How To Prepare For College With A Chronic Condition

Preparing to go off to college can be challenging for anyone, but for some, these preparations are especially important. One Baylor College of Medicine expert explains how those with a chronic illness or disability can best prepare for college.

“First and foremost, before you do anything else, you need to know how to advocate for yourself and be able to take care of your condition,” said Dr. Cynthia Peacock, associate professor of medicine and director of the Transition Medicine Clinic at Baylor.

If somebody has a disability or a chronic condition, Peacock said they should always visit and tour the colleges that they have in mind. There are many important questions individuals with a disability or a chronic condition should ask before settling on a college, she said. Some of these include:

  • If you are in a wheelchair, are there accessible entrances?
  • Do you have a long way to go to get to another class?
  • Does the college offer some kind of transportation for you?
  • When looking at dorms, are you going to be sharing a bathroom? If so, with how many people?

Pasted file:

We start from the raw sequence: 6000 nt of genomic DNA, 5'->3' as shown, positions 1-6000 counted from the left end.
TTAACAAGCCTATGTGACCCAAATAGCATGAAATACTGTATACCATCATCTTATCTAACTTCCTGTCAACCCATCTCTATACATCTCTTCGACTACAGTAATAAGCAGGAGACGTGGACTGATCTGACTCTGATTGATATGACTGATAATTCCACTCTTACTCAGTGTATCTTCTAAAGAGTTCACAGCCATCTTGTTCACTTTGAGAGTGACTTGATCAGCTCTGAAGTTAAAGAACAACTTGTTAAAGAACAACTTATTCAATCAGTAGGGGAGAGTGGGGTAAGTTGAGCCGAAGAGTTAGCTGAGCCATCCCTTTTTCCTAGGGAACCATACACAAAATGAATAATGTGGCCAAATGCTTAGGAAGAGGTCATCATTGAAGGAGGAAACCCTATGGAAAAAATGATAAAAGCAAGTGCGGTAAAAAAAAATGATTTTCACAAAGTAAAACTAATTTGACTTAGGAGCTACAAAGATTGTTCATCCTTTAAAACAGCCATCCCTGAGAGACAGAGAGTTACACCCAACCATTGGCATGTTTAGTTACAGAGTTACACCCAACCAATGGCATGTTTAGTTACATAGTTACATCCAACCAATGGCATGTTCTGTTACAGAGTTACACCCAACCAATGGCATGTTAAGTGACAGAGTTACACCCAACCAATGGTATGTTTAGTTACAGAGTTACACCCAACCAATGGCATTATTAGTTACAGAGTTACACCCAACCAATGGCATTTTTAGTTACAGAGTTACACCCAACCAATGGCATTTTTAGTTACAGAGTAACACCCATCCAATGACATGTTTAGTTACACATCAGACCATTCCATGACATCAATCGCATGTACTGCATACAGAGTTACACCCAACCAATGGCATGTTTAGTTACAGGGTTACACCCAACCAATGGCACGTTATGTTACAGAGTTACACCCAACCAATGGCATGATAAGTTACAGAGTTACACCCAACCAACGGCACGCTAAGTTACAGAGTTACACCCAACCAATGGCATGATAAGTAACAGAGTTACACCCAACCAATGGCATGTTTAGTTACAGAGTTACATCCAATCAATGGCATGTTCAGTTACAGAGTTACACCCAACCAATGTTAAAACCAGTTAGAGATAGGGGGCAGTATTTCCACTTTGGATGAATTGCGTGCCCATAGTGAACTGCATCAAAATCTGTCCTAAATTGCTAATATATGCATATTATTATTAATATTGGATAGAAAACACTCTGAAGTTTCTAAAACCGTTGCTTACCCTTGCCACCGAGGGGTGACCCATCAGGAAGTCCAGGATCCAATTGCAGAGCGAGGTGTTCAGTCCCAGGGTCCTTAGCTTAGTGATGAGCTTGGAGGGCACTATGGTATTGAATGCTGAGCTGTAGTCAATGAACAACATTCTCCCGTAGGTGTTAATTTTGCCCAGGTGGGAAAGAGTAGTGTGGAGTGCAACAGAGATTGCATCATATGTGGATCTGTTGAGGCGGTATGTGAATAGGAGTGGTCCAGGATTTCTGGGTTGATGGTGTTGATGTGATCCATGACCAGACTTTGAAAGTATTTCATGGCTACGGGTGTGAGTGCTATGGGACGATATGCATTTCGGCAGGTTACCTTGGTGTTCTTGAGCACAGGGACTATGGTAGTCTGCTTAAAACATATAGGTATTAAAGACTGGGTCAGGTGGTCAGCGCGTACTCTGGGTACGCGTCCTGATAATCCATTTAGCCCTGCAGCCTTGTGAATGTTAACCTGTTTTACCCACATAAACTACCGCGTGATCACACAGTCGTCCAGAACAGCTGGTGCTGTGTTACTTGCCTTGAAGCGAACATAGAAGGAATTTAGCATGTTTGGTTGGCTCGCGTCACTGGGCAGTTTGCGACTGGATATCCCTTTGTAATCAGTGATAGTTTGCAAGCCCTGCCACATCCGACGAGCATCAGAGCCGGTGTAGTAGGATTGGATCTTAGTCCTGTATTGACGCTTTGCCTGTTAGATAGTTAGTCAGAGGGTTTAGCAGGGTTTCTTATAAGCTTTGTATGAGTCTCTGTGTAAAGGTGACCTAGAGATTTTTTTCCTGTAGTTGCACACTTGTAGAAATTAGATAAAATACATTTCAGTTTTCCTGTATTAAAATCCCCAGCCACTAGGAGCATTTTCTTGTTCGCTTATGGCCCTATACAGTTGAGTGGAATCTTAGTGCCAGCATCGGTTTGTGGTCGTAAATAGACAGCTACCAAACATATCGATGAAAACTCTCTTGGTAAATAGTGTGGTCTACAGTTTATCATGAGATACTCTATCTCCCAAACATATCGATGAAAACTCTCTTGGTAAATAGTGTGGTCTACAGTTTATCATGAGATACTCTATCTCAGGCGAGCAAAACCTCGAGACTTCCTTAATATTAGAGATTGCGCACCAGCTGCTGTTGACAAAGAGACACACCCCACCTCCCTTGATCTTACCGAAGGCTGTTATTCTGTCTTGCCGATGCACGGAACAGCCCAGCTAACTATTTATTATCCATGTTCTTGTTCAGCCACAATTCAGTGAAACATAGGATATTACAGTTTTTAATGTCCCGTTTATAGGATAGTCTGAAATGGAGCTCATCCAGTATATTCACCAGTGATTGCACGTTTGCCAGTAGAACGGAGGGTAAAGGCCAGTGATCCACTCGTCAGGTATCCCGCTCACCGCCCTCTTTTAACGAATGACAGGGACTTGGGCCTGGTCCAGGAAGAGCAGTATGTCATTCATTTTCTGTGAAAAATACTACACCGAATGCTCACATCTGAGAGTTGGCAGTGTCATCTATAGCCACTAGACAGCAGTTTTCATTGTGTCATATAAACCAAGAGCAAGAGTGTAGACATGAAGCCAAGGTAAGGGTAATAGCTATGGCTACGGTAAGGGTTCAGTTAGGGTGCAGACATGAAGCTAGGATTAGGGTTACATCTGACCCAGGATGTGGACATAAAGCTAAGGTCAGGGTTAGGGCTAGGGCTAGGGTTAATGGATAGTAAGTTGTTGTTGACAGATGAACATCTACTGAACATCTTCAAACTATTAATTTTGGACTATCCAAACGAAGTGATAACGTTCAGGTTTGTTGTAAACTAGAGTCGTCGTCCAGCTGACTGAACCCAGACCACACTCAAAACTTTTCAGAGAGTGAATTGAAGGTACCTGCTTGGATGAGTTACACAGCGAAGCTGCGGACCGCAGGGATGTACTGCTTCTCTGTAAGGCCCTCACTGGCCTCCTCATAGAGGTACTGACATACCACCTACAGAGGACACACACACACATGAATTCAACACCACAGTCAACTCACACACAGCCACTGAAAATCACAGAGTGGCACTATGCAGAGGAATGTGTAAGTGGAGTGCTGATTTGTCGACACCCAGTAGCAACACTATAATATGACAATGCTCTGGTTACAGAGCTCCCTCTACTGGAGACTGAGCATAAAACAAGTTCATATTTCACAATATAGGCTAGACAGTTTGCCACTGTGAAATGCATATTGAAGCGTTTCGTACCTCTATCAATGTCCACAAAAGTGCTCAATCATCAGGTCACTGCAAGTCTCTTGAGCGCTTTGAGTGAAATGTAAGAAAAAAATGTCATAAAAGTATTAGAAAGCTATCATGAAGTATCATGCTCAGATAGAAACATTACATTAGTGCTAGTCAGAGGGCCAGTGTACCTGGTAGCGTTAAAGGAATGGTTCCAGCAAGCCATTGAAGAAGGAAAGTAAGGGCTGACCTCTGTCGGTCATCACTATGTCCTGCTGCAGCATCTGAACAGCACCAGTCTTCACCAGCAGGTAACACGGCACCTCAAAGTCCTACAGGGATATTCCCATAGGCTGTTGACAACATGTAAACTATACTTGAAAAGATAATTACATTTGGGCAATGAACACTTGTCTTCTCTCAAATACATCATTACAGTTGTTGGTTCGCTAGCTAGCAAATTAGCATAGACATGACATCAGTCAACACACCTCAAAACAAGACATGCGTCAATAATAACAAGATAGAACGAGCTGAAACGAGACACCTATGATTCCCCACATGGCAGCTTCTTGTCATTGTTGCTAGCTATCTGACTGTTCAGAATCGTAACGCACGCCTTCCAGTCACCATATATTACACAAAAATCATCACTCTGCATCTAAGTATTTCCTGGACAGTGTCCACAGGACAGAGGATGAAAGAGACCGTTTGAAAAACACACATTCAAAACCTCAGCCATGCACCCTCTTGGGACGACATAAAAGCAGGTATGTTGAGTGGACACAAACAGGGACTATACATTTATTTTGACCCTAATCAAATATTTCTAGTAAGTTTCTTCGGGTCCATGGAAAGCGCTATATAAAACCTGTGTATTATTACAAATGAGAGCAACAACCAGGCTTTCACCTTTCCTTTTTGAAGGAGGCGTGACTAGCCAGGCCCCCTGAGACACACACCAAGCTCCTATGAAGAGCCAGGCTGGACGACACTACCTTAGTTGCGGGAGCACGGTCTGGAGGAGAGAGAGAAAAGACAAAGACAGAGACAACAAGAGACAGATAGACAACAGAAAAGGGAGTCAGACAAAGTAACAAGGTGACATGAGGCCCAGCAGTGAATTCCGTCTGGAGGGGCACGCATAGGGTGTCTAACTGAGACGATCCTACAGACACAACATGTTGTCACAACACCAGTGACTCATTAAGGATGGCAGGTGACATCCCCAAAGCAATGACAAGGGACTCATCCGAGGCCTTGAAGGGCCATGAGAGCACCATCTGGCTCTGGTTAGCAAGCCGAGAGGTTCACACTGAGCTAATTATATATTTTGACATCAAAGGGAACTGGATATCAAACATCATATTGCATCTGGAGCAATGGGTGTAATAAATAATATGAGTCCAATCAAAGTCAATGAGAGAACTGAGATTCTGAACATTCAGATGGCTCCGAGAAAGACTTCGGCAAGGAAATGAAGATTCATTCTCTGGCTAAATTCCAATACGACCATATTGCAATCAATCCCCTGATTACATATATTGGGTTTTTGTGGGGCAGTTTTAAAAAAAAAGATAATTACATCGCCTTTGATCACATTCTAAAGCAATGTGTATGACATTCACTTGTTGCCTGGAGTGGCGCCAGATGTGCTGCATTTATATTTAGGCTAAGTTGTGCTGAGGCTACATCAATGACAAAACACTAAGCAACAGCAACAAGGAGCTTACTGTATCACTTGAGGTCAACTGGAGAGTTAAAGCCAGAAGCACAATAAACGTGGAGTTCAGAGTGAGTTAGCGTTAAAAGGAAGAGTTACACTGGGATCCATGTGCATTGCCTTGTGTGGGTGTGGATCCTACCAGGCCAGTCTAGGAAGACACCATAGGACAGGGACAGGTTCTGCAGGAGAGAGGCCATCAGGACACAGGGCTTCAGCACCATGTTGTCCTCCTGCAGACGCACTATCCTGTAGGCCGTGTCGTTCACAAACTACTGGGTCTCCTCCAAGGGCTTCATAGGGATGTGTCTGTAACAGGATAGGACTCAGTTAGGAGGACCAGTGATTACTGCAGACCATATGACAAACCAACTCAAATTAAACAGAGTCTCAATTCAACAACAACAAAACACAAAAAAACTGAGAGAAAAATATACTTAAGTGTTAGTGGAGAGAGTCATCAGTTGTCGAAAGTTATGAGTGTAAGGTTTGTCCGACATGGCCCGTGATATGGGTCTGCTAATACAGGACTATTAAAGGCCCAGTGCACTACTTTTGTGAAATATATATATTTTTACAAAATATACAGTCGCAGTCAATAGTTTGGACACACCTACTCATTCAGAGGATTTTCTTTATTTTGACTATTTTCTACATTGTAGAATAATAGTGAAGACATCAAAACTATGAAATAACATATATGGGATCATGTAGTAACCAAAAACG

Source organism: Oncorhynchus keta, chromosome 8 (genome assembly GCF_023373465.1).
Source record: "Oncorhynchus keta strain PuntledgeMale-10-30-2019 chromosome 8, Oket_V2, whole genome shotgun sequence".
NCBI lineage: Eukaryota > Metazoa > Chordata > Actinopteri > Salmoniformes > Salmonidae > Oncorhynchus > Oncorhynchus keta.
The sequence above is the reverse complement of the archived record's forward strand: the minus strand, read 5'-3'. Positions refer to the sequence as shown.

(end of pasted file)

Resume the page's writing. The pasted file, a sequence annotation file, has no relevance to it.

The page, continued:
• If you are in a wheelchair, is the bathroom stall handicap accessible?
  • Does the cafeteria have the food that you need?
  • Is there a pharmacy near campus so you can get any medications you may need?
  • If you are going away for school, does your insurance work out of your home state?
  • If you see a doctor out-of-state, what are your pharmacy benefits?
  • If a medication is prescribed and it is out of network, do you pay for it?

She also recommends stopping by the campus’ disability resource center. It is important to know how the center can help you and what documents may be required.

“While colleges have to provide accommodations for you, you have to seek them out. You have to be able to go to the disability resource center and let the staff know what you need,” Peacock said.

Once you decide on a college, Peacock said you should find a local specialist that can help manage your condition. She recommends that you make an appointment with the specialist right away, even if you are not sick, so they can establish how best to care for the condition while you are at school. She also suggests that you bring a medical summary to both your specialist and the campus health clinic so that it is on file and they know about your medical history.

She added that it is important for you to know how to disclose that you have a chronic illness or disability to the people that may need to know, such as your roommate or resident assistant.

Peacock emphasized that the earlier you disclose your condition, the better off you will be. This will help bring advocates for your well-being to your side sooner and it will help people around you better understand your circumstances.

“Overall, competency equals confidence, which equals better coping. Going off to college is a big change and you have to get ready for it,” Peacock said.